Often small businesses will rush out to their corner print shop and get the cheapest business cards and stationery printed and throw up a web page and wonder why they’re not gaining any traction after six months. Or a business that’s been around for a while will decide that they can finally “afford” a new logo. Or even worse, a company may decide that it’s going to stick with the logo that the 12-year-old daughter of the founder drew 50 years ago, regardless of how horrible it was even then, because “that’s who we are.”
This kind of thinking always makes me scratch my head. In all of these cases, these companies have lost far more business in dollar value than they would have spent on good design if they had done it right in the first place. And, once the decision is made to hire a professional and do it right, that doesn’t even include the cost of reprinting stationery and sales materials, redesigning the web site, having new signage constructed and losing market equity/familiarity with the old logo and branding (it may be awful, but it’s recognizable, nonetheless).
When I first entered the field of PR and marketing three decades ago, there was plenty of bad design, but the bad design was committed by bad designers. Now that technology has made it so much easier and less expensive for the masses to do things such as design their own logos, printed materials and web products, bad design has also become much more democratic and ubiquitous.
Want bad design? Do it yourself
The purpose of this post is not to give you a primer on good design, but rather to tell you why bad design is causing you to lose business. Yes, I know that — to some extent — what is “good” or “bad” is subjective, and many who read this will not recognize that their own design is “bad.” While hiring a professional designer does not guarantee that you will get good design, in most cases, the opposite is true: doing your own design almost always guarantees that you will get bad design.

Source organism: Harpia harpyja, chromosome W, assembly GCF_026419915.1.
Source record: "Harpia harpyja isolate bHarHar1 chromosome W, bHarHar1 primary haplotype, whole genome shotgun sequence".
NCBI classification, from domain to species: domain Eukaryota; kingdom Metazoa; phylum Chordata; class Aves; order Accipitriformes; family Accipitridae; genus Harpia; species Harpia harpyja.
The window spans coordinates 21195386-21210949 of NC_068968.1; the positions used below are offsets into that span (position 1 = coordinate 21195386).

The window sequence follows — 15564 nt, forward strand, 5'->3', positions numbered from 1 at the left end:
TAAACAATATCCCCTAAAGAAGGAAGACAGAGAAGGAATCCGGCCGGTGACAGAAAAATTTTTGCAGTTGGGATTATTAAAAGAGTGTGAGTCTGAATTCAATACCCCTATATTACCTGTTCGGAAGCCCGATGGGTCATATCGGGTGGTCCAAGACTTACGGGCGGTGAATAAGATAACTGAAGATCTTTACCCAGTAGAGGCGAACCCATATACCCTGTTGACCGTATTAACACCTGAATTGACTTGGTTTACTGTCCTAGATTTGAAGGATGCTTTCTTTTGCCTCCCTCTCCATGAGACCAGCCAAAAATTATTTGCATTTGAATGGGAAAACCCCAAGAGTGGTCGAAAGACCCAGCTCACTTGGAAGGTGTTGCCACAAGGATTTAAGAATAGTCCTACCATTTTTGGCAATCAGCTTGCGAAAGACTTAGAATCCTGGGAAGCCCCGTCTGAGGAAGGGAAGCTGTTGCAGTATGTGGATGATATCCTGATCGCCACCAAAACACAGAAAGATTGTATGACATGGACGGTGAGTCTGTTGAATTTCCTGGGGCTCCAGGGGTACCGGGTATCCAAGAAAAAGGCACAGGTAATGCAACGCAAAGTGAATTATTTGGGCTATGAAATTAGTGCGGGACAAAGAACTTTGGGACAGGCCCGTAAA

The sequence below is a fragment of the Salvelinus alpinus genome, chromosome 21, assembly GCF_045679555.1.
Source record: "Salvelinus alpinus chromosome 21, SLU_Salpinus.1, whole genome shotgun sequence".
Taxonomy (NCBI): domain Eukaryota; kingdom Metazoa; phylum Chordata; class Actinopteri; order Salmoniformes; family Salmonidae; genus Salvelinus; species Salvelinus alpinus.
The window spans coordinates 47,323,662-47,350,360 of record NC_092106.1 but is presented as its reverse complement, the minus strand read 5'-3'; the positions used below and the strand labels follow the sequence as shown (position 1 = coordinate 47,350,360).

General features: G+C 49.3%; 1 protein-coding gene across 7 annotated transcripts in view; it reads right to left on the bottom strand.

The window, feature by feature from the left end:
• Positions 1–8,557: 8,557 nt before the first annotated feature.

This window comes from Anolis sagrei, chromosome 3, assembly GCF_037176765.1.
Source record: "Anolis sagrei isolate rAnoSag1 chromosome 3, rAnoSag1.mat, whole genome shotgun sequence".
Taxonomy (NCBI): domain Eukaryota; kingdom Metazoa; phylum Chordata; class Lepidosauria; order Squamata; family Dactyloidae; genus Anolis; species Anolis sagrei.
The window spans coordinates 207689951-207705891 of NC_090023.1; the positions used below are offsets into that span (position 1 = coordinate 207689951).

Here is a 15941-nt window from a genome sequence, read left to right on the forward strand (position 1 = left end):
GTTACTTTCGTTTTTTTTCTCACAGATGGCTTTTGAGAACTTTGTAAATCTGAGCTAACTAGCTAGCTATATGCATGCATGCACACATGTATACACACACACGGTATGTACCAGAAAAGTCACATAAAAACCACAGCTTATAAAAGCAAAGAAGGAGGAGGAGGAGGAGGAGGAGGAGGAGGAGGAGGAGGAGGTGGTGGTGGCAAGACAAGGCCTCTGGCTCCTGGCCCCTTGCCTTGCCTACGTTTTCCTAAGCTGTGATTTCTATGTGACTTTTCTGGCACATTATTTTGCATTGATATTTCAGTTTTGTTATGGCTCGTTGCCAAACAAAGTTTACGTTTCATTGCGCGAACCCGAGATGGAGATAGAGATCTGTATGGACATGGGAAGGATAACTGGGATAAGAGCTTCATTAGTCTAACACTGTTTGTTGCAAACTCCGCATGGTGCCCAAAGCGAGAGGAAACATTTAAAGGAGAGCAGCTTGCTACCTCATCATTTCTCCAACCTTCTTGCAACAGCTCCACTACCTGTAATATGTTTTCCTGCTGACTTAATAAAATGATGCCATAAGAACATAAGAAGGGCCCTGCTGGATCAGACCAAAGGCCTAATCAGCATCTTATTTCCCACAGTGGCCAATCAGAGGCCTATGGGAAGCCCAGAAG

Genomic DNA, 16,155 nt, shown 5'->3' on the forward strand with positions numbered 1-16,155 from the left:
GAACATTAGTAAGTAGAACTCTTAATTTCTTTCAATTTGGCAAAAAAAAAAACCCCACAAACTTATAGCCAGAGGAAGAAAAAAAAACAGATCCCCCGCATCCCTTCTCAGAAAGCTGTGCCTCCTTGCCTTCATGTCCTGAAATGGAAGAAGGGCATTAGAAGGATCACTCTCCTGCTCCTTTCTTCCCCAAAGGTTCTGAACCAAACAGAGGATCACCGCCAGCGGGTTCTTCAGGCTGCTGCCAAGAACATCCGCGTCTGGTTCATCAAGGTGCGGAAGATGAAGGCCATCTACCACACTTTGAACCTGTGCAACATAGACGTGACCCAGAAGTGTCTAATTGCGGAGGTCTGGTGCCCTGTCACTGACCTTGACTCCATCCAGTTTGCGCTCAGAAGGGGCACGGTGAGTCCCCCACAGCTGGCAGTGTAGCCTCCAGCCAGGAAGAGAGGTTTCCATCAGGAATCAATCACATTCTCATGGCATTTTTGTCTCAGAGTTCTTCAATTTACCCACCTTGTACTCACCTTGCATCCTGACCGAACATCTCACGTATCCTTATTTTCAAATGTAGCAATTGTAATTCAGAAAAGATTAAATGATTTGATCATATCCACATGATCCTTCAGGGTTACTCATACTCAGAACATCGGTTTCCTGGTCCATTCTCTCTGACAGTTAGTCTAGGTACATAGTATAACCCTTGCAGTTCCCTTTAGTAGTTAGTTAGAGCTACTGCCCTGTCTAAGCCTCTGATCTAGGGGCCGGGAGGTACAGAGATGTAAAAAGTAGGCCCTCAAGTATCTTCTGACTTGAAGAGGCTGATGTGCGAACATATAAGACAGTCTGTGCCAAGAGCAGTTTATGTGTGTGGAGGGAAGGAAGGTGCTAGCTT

Here’s how bad design can hurt:
1) Bad design is confusing. It causes people to miss your message. Studies show people will leave a web site in 5-30 seconds if they can’t navigate it easily. If they get to your site and can’t figure out what to look at first. In this extreme example, everything screams for your attention, it lacks organization and unity and there’s no white space to provide visual rest. With this site, someone wanted to show that they knew how to use Flash and sound, making it not only visually annoying and difficult for SEO, but also an assault on your ears.
2) Bad design inhibits the development of trust. Bad design looks amateurish. It communicates that you are cheap, fly-by-night, unwilling to invest in your company or just plain ignorant. While there is much, much more to branding than a logo, a professionally designed logo that communicates your company’s essence is the cornerstone for the development of a brand identity. Skimping on this step will not only cost you customers when you start your business, it will cost you much more to go back and correct this vital step later. Do not delegate this to a print shop, a friend’s teenage son or some other well-meaning but inexperienced person. And for goodness sake, do NOT have a logo contest among your employees or customers! That is business suicide. You are then boxed into a no-win situation. You’ll be stuck with an unprofessional logo, regardless of who designs it, and if you don’t use it, you’ll surely upset not only the person who designed it but everyone who entered the contest. And if you DO use it, you’ll be hurting your company. Just. Don’t. Do it.
3) Bad design affects the way your company is perceived on a visceral level. Communication is not all from great copy. What a page looks like says as much — or more — than the words contained there. Just ask any great advertising agency. Components such as the use of color, type, white space, graphics and layout all affect the final outcome. What mood do you want to convey about your business — do you want to be perceived as fun? Quirky? Conservative? Trustworthy? Is your design consistent with your industry? If not, are you breaking “the rules” on purpose? Does it work?
4) Bad design makes you forgettable, or else it’s memorable for the wrong reason. You want your sales materials, web site, Facebook Fan Page and brochure to have the “wow” factor, not the ‘huh”? factor. If you don’t stand out from everyone else or your brand stands out because it’s terrible, you’re losing.
5) Bad design isn’t satisfying. Have you ever been to a web site looking for specific information — perhaps you were even ready to buy — but the site was so difficult to navigate that you left without buying? That’s the cost of bad design. Making sure that it loads quickly, that there are no dead links, that you can get back to “home” easily and that it functions as it should sounds simple enough, but this is all part of good design. Sometimes we forget that making it pretty is secondary to making to work. Making it work is also good design.
If I haven’t convinced you yet that bad design can kill your business, or conversely, that good design can enhance your business, you must look at this video of a talk by Jacek Utko at the TED Conference series. If you’re not familiar with TED, TED Talks is a podcast of the best talks and performances from the TED Conference, where leading thinkers and doers give 18-minute talks. Jacek Utko is a European newspaper designer whose redesigns win awards and increase circulation by up to 100 percent.